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From the Mountains to the Coast in South Carolina

Myrtle Beach

A 150-mile drive takes groups from the political capital of South Carolina to the vacation capital, Myrtle Beach. With expansive stretches of Atlantic coastline and a booming amusement and entertainment scene, Myrtle Beach has long been a favorite destination for Southerners seeking sand, surf and sunshine. An array of attractions and activities beyond the beach will keep visitors of various interests occupied.

Tour groups may or may not spend time on the beach, but every group that visits the Myrtle Beach area spends some time taking advantage of the area’s rich entertainment scene. Numerous venues, including the Palace Theatre, the Carolina Opry and Legends in Concert, offer musical revue shows, with both afternoon and evening performances available.

There are immersive and themed comedy shows as well. Medieval Times features a full meal and a medieval equestrian tournament, and Pirates Voyage includes dinner and an inventive aquatic show. Groups will also enjoy the hypnosis show at the new GTS Theatre.

While you’re there: Myrtle Beach comes alive with a special sparkle during the holiday season. In addition to Christmas-themed shows at many of the area’s theaters, groups can enjoy special events such as the Festival of Trees at Ripley’s Aquarium, the Dickens Christmas Show and Night of a Thousand Candles at Brookgreen Gardens..


About 100 miles down the coast, Charleston is as different from Myrtle Beach as could be. This historic city oozes Southern charm and has stories to tell ranging from its Colonial founding through the Civil War and into the modern era. The city has also become known as a hot spot for new Southern art and cuisine.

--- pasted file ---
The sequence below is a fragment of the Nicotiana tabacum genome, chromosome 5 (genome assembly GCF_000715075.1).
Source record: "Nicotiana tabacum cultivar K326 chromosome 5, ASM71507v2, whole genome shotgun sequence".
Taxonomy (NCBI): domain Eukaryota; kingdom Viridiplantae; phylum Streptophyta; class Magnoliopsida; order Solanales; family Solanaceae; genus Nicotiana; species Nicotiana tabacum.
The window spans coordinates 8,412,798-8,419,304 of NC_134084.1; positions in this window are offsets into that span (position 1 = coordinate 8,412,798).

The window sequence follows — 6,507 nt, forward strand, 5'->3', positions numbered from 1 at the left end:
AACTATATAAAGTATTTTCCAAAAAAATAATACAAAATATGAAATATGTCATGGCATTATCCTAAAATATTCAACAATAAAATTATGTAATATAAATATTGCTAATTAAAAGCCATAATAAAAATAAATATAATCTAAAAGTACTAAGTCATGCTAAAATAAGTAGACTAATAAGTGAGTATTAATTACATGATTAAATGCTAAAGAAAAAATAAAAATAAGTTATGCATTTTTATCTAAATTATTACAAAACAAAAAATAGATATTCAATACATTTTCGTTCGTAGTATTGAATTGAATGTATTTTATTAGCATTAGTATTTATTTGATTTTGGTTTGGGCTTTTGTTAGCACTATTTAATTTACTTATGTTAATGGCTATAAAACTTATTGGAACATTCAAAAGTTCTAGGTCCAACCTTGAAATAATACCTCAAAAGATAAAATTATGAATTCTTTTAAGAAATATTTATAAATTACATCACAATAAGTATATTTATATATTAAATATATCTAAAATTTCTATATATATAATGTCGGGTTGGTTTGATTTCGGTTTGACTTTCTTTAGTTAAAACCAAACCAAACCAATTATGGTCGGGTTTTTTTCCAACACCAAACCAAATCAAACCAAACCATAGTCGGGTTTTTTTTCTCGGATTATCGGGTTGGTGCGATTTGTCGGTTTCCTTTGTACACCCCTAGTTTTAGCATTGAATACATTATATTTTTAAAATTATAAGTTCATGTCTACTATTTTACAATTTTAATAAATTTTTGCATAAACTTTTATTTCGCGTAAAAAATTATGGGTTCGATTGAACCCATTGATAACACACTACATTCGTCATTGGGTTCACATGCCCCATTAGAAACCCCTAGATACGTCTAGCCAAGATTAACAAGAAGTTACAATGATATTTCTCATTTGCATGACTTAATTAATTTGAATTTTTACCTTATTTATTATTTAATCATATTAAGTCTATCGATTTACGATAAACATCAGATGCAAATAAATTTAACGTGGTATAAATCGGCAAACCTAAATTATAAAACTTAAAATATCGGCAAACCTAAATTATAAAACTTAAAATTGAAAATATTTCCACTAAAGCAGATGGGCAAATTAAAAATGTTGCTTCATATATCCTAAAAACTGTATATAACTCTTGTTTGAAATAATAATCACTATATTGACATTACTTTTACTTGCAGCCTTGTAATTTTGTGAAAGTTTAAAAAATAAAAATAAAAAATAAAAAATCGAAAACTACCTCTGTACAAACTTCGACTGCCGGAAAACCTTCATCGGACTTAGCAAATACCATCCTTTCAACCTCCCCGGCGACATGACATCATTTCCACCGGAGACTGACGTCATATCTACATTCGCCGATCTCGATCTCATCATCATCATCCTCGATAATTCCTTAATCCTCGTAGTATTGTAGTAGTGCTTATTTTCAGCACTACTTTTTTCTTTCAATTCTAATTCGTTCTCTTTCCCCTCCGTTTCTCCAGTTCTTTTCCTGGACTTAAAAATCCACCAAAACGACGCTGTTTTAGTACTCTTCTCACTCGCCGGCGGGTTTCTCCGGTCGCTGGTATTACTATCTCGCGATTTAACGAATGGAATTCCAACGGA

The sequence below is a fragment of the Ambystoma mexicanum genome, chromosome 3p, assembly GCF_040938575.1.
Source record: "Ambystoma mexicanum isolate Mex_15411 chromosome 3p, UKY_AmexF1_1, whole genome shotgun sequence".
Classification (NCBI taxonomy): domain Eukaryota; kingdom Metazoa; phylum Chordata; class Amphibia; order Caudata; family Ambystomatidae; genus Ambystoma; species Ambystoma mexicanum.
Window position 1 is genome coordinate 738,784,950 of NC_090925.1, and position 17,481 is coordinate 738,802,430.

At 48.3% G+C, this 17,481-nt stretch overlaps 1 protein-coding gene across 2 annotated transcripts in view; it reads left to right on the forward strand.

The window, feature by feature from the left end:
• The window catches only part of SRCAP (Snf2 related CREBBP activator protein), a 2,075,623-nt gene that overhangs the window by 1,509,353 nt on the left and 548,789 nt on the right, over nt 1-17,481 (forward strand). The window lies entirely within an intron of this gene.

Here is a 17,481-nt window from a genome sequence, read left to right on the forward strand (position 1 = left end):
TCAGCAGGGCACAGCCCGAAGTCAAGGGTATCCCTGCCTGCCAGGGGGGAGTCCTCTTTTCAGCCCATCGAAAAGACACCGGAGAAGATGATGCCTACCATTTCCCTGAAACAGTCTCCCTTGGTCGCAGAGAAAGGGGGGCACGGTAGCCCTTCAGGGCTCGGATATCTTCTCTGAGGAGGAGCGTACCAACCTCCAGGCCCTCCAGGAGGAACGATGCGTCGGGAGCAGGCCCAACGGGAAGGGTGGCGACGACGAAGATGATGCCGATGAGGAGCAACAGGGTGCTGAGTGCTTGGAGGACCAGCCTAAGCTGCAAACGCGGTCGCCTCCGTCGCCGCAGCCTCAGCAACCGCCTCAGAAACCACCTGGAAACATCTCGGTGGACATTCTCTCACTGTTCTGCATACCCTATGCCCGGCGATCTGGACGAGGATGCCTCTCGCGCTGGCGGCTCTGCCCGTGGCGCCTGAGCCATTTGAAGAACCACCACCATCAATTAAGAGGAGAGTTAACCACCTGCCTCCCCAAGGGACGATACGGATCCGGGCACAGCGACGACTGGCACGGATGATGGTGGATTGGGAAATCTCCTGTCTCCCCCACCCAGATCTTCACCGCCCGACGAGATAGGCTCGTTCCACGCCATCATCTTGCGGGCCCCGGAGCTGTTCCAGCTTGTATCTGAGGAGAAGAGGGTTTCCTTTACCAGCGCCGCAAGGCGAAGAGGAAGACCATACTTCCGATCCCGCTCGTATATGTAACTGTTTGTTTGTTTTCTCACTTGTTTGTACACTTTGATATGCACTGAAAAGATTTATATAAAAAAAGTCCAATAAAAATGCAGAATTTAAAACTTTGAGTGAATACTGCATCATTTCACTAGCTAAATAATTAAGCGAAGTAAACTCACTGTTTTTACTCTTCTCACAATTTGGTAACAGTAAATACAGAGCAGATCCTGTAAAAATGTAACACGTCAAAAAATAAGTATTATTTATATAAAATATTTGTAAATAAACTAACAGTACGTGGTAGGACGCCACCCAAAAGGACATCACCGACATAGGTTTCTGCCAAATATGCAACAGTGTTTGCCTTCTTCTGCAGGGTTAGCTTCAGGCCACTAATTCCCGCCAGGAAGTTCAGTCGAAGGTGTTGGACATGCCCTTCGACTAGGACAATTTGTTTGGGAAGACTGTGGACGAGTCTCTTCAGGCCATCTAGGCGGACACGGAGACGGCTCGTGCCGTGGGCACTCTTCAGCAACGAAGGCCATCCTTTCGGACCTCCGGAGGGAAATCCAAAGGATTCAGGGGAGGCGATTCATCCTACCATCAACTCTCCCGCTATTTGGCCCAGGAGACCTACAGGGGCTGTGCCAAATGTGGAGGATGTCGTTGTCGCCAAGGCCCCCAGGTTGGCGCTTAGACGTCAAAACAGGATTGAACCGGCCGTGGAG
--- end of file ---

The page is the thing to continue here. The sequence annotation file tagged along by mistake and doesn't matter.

No matter what side of Charleston you want to explore, there is a walking tour designed to showcase it for you. Numerous companies offer guided tours through the historic district that often last for about two hours and give participants an overview of the city’s history, culture, antebellum homes, architecture and gardens. Ghost tours and pirate tours offer popular variations on the historical theme.

Beyond history, niche walking-tour companies cater to special interests. Groups can choose photography tours, food tours, immersive historical tours and even outings that include high tea in a private home.

While you’re there: Charleston features dozens of antebellum mansions, many of which are now open to the public as tour homes. Drayton Hall is famous for its Georgian Palladian architecture, and the alley of grand oaks at Boone Hall was featured prominently in the film “The Notebook.”

Hilton Head

At the southern tip of the South Carolina coast, Hilton Head is known as one of the state’s most pristine beach destinations. Years of careful preservation and regulation have left this island with much of its natural beauty intact, and the area’s tourism infrastructure has been deliberately built around its most prized ecological treasures.

Nobody would blame visitors for spending their time in Hilton Head enjoying the island’s beaches. But inland areas offer great opportunities for appreciating the outdoors. Zipline Hilton Head offers a trip through the forest canopy at Broad Creek, where travelers zip 75 feet above the ground through live oaks and loblolly pines. The adventure course also includes two suspended sky bridges and an aerial staircase, as well as views of the Atlantic.

Groups can learn more about the island and its habitats on a guided kayaking tour with Outside Hilton Head. These excursions take participants on leisurely paddles through salt marsh estuaries and protected wildlife areas.

While you’re there: One of the most distinctive features of South Carolina’s Lowcountry is the Gullah culture that arose there among the populations of former slaves that lived on the area’s sea islands after the Civil War. Gullah Heritage Trail Tours in Hilton Head introduces visitors to Gullah food, religion and folklore.

Brian Jewell

Brian Jewell is the executive editor of The Group Travel Leader. In more than a decade of travel journalism he has visited 48 states and 25 foreign countries.